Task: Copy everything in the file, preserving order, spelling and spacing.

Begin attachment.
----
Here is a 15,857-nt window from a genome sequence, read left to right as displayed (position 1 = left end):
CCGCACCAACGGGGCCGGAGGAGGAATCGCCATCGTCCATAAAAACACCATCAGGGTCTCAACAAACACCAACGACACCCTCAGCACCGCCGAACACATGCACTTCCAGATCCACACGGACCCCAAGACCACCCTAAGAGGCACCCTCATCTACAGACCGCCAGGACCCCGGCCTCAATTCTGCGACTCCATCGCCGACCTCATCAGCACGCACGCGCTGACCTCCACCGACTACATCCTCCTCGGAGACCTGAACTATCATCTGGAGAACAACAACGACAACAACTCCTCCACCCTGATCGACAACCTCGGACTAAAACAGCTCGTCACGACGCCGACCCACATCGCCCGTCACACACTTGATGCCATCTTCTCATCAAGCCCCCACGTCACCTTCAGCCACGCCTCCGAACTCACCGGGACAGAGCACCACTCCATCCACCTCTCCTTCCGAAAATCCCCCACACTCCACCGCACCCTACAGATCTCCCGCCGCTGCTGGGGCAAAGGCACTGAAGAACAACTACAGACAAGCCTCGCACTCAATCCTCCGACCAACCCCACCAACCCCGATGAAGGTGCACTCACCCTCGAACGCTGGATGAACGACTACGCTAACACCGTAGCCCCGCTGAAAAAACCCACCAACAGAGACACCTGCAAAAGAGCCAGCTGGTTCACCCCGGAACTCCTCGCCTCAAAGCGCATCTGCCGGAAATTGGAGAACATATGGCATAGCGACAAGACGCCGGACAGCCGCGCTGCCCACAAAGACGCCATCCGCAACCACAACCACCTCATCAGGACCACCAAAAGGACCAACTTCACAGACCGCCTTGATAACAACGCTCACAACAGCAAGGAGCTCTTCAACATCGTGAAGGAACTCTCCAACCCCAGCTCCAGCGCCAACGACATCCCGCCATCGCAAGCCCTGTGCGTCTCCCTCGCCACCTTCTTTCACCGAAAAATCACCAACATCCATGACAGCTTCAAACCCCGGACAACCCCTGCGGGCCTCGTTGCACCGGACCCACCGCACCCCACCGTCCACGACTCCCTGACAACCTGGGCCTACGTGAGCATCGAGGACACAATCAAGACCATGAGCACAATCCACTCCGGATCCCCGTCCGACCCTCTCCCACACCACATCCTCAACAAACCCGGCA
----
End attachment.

Here is a 15,857-nt window from a genome sequence, read left to right as displayed (position 1 = left end):
CCGCACCAACGGGGCCGGAGGAGGAATCGCCATCGTCCATAAAAACACCATCAGGGTCTCAACAAACACCAACGACACCCTCAGCACCGCCGAACACATGCACTTCCAGATCCACACGGACCCCAAGACCACCCTAAGAGGCACCCTCATCTACAGACCGCCAGGACCCCGGCCTCAATTCTGCGACTCCATCGCCGACCTCATCAGCACGCACGCGCTGACCTCCACCGACTACATCCTCCTCGGAGACCTGAACTATCATCTGGAGAACAACAACGACAACAACTCCTCCACCCTGATCGACAACCTCGGACTAAAACAGCTCGTCACGACGCCGACCCACATCGCCCGTCACACACTTGATGCCATCTTCTCATCAAGCCCCCACGTCACCTTCAGCCACGCCTCCGAACTCACCGGGACAGAGCACCACTCCATCCACCTCTCCTTCCGAAAATCCCCCACACTCCACCGCACCCTACAGATCTCCCGCCGCTGCTGGGGCAAAGGCACTGAAGAACAACTACAGACAAGCCTCGCACTCAATCCTCCGACCAACCCCACCAACCCCGATGAAGGTGCACTCACCCTCGAACGCTGGATGAACGACTACGCTAACACCGTAGCCCCGCTGAAAAAACCCACCAACAGAGACACCTGCAAAAGAGCCAGCTGGTTCACCCCGGAACTCCTCGCCTCAAAGCGCATCTGCCGGAAATTGGAGAACATATGGCATAGCGACAAGACGCCGGACAGCCGCGCTGCCCACAAAGACGCCATCCGCAACCACAACCACCTCATCAGGACCACCAAAAGGACCAACTTCACAGACCGCCTTGATAACAACGCTCACAACAGCAAGGAGCTCTTCAACATCGTGAAGGAACTCTCCAACCCCAGCTCCAGCGCCAACGACATCCCGCCATCGCAAGCCCTGTGCGTCTCCCTCGCCACCTTCTTTCACCGAAAAATCACCAACATCCATGACAGCTTCAAACCCCGGACAACCCCTGCGGGCCTCGTTGCACCGGACCCACCGCACCCCACCGTCCACGACTCCCTGACAACCTGGGCCTACGTGAGCATCGAGGACACAATCAAGACCATGAGCACAATCCACTCCGGATCCCCGTCCGACCCTCTCCCACACCACATCCTCAACAAACCCGGCA